I’ve been reading lately about events and conferences selling “Blind Bird” tickets.
It seems like it stemmed from “Early Bird” and upon searching the term “Blind Bird Ticket” in Google, only more Blind Bird ticket sales came up. No official Wiki or definition whatsover.
Buying a Blind Bird Ticket means that you’re entitled to a hefty discount (much like an Early Bird) at an event without further details yet – such as to who will be speaking or doing the intermission numbers.
Does the HTML markup of your website has an accessibility function in the form of “Skip to Content”? If yes, then you would notice that it is located at the topmost of the markup. This is as such in order to make it the first focus when using keyboard to navigate.
Now you may ask, “Shouldn’t the document title be at the topmost of the document?”
Not when you put this accessibility function into the context of its intended use. The user, upon arriving at your website might have come from a link or have typed a URL into the web browser. That could’ve acted as the document title that ensures the user where s/he is.
The second part of this context is the user being able to go directly to the content – skipping every element that isn’t part of his or her purpose for visiting the website.
As UI designers, it’s easy to jump into sketching UIs through wire frames. Afterall, UIs are commonly visual. But taking a careful step of planning before sketching is a rewarding way of ensuring that the information embedded into the UI is well-thought of.
Awhile ago, I received a surprise in my email – that I passed the ToT post exam.
The little sacrifice of waking up early in the mornin, driving 46km to the venue, simultaneously participating in the discussion and working remotely – paid off.
I am now qualified as a lab assistant during the Web Development Training.
Branching out from HopScotch, I am reformulating mostly the front-end of the theme. Here comes Applicator – which I plan to submit to WordPress Free Themes.
Currently, I am building components one by one – starting from the Masthead constructor.
- > functions
- style and scripts
Components of Masthead Constructor
- Web Product Name
- Primary Menu
- Accessible Names
- Sub-Navigation Toggle Action
- comp – Component
- notice – Message
- accessible_name – Labels for Accessibility
- axn – Actions
- State – the state of the UI
- functions – Functions
- css – Stylesheets
- img – Images
- Always escape text strings (e.g., <?php _e( ‘Label’, ‘domain’ ); ?>)
Found in functions > setup.php. It replaces the default “no-js” class name that is added by default in <html>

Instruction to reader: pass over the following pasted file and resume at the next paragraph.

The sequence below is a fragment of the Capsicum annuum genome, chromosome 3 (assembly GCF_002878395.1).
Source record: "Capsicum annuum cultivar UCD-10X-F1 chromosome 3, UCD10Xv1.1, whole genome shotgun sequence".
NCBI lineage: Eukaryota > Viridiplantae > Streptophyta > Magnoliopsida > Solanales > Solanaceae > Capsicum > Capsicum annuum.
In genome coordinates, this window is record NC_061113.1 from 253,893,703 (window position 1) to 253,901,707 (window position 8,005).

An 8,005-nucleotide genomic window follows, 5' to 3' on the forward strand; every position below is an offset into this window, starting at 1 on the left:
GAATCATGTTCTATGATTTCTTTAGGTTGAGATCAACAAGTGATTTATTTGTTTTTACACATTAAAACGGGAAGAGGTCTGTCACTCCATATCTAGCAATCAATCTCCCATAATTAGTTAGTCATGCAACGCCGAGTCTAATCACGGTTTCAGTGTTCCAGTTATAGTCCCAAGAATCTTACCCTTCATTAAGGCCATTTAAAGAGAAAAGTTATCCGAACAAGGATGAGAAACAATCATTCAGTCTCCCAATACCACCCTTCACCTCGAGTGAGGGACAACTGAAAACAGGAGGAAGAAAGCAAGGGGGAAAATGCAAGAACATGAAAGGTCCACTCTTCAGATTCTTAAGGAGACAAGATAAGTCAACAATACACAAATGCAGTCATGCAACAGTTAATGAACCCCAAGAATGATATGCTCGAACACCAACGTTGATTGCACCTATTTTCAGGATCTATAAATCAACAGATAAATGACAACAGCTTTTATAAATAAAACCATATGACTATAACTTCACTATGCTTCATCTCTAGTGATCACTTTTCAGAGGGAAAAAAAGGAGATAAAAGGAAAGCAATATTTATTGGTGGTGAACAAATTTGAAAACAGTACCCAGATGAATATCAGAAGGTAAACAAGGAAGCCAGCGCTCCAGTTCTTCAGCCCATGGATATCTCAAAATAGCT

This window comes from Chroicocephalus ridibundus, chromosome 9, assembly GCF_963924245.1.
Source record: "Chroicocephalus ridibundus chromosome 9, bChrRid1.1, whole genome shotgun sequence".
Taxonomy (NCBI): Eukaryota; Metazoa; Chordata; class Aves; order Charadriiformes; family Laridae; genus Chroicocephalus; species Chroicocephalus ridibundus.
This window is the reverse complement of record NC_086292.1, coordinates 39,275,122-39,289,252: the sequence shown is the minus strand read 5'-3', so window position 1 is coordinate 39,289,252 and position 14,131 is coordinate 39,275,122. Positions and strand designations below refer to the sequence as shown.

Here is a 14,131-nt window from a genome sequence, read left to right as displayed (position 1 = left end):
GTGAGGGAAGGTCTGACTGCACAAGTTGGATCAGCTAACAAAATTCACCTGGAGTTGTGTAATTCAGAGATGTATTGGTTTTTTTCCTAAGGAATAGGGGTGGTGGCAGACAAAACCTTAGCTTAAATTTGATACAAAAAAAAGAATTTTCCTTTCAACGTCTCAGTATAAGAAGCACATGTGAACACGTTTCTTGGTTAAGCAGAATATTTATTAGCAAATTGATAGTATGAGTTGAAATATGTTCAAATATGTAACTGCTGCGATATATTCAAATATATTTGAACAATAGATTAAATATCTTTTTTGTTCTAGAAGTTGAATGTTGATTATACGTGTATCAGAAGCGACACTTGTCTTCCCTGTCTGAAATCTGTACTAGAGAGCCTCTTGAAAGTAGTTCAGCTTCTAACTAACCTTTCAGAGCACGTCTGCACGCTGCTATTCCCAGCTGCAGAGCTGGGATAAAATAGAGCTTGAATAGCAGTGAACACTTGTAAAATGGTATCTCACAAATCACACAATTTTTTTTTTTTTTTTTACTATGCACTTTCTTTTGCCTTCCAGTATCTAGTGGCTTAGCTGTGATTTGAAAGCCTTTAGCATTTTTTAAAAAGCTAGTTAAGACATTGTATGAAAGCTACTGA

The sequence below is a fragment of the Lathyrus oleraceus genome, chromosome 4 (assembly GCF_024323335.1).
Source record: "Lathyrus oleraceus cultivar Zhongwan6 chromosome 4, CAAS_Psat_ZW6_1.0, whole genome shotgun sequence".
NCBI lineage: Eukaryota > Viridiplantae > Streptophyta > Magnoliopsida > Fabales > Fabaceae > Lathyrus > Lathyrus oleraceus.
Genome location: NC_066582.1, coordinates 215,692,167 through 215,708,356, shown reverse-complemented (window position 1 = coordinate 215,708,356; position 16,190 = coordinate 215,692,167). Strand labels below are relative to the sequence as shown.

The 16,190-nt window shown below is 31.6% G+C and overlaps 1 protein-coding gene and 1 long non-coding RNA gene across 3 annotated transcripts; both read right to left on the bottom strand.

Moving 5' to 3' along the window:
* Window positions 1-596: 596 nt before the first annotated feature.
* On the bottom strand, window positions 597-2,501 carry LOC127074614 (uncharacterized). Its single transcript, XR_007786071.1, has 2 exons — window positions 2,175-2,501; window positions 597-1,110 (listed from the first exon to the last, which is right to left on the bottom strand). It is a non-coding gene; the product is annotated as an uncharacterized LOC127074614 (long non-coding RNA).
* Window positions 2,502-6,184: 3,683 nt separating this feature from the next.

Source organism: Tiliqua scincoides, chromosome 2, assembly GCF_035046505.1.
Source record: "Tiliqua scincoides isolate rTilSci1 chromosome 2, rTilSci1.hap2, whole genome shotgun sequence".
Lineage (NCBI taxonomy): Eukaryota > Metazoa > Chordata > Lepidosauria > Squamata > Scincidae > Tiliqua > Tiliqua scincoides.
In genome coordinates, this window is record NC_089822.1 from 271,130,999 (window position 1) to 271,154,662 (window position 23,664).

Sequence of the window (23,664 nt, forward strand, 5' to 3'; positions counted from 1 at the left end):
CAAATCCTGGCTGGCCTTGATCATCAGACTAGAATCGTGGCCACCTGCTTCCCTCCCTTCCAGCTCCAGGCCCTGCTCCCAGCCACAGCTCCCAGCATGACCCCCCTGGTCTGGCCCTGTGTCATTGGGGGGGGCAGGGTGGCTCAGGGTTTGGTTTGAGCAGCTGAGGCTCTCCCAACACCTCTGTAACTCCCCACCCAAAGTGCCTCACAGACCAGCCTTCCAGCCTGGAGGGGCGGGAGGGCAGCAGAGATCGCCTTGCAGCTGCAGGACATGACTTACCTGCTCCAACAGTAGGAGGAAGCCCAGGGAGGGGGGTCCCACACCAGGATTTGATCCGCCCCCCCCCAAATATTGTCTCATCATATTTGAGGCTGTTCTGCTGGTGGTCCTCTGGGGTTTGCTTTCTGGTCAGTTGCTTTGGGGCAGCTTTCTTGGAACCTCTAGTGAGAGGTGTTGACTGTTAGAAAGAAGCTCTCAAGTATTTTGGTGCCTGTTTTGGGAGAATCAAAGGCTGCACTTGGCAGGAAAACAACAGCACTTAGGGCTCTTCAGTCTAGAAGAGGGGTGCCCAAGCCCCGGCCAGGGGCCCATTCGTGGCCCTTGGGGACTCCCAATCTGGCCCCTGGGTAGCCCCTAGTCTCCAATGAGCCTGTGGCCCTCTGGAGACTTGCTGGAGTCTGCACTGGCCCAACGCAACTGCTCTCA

HTML5 Shiv – for IE 8 and below
Located in js > html5.js
To avoid console errors in browsers without a console
Located in js > plugins.js
Makes “skip to content” link work correctly in IE9, Chrome, and Opera for better accessibility
Located in js > skip-link-focus-fix.js
Source: Twenty Fifteen WordPress Theme
- HTML5 Boilerplate
Coming straight from H5BP, these stylesheets modify the default browser stylesheet for the better. It is considered “default CSS on steroids”.
It adds usability to Active Elements and other elements that can be interacted with.
Anything visual concerning spacings and dimensions goes here.
Dealing with the CSS font properties. But if there’s a usability issue with the default font-size of an element, it goes to Usability.
A touch of color for usability and visual design.
- Vector Assets
located in img > vector-assets.php
called from header.php
Contains SVG markup of basic utility icons to enable color customization
Adds classes into <html>
simply adds the class “html” so that CSS doesn’t need to use the element selector
- masthead-aside–active / masthead-aside–inactive
class if Masthead Aside is active or inactive
- view–front / view–inner
class if on the front page or inner page
- browser–chrome / browser–gecko / browser–safari / browser–opera / browser–lynx / browser–ns4 / browser–ie / browser–unlisted
class depending on the browser user agent
- device–mobile / device–not-mobile
based on wp_is_mobile()
- theme–parent / theme–child
class if using a parent or child theme
There’s an old writing adage that advises writers, whenever possible, to “show, don’t tell” when bringing characters to life. The goal is to reveal the story through the character’s own experiences instead of the author’s.